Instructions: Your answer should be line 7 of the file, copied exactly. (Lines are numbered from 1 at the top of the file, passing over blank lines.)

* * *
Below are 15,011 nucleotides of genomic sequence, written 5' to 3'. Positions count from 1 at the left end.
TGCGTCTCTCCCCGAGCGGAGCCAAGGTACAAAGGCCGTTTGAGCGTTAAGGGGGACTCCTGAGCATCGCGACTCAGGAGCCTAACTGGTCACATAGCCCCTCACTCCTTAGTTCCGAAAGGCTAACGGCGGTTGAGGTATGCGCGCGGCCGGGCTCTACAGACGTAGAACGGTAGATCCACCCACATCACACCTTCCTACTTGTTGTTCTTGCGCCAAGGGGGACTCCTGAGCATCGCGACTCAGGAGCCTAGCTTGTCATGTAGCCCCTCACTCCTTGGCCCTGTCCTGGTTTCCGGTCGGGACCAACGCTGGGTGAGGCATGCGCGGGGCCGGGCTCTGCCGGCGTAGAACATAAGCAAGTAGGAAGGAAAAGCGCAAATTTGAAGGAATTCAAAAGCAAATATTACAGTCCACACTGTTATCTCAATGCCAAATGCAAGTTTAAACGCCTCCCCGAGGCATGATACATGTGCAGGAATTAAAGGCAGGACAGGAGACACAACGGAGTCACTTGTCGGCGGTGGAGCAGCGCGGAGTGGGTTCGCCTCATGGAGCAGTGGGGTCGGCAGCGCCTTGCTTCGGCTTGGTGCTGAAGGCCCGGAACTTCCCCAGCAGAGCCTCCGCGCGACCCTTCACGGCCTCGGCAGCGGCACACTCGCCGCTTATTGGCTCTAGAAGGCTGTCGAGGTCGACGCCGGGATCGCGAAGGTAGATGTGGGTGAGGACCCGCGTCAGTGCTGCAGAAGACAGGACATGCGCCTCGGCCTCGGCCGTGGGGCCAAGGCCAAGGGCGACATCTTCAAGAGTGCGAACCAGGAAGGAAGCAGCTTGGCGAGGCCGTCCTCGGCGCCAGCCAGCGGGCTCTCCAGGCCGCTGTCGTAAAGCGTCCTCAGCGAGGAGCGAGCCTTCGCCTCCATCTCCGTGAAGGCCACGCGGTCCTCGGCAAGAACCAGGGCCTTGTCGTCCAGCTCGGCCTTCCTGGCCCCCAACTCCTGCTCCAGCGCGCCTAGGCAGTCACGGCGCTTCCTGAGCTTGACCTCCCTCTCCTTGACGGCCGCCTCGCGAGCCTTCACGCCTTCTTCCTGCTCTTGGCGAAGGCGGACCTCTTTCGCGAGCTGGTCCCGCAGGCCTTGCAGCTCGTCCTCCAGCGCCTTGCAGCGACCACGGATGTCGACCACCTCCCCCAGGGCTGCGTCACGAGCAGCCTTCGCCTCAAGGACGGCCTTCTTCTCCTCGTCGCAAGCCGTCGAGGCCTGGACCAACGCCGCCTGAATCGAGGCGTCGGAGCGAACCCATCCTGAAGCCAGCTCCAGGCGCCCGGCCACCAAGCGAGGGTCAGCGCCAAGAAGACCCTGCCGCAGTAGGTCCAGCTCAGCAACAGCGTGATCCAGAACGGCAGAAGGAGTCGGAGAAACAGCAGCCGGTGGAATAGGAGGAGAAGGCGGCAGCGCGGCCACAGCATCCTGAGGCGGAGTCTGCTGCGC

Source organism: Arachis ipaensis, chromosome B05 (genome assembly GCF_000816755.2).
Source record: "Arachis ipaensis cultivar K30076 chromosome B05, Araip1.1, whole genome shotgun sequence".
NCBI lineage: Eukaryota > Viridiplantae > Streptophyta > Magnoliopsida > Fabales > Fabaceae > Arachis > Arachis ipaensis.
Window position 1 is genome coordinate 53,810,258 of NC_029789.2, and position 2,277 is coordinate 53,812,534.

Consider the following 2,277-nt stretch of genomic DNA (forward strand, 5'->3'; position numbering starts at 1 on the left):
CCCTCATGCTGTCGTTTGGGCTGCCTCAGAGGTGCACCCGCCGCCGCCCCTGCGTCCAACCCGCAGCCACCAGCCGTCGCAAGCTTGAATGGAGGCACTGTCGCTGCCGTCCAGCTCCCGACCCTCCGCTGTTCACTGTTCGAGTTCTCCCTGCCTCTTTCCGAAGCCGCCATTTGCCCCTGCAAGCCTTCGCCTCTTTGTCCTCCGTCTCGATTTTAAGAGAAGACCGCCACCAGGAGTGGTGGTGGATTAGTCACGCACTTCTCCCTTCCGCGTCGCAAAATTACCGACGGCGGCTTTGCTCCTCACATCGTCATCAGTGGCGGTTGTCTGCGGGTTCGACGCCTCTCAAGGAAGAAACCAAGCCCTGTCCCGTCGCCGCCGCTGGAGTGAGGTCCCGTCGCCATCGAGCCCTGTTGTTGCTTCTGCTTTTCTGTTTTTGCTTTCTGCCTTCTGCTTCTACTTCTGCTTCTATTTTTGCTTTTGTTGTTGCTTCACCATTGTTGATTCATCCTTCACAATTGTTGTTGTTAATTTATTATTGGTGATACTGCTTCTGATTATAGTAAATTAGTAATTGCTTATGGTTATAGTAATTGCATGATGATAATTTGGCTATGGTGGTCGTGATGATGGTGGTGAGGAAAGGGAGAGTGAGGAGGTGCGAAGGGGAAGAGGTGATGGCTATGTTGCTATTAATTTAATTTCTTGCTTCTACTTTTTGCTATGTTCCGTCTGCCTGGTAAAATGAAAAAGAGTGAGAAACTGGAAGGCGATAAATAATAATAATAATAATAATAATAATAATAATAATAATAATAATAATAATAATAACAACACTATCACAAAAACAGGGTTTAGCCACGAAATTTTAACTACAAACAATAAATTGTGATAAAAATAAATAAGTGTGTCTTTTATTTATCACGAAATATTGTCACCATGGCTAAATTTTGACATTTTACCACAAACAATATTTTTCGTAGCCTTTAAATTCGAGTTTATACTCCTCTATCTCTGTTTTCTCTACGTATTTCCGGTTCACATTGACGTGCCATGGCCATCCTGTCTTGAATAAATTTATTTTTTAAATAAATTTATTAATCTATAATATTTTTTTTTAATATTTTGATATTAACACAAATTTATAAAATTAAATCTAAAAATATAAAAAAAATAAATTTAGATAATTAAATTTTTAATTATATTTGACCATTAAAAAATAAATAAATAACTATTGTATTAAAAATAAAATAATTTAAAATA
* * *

Consider the following 2,277-nt stretch of genomic DNA (forward strand, 5'->3'; position numbering starts at 1 on the left):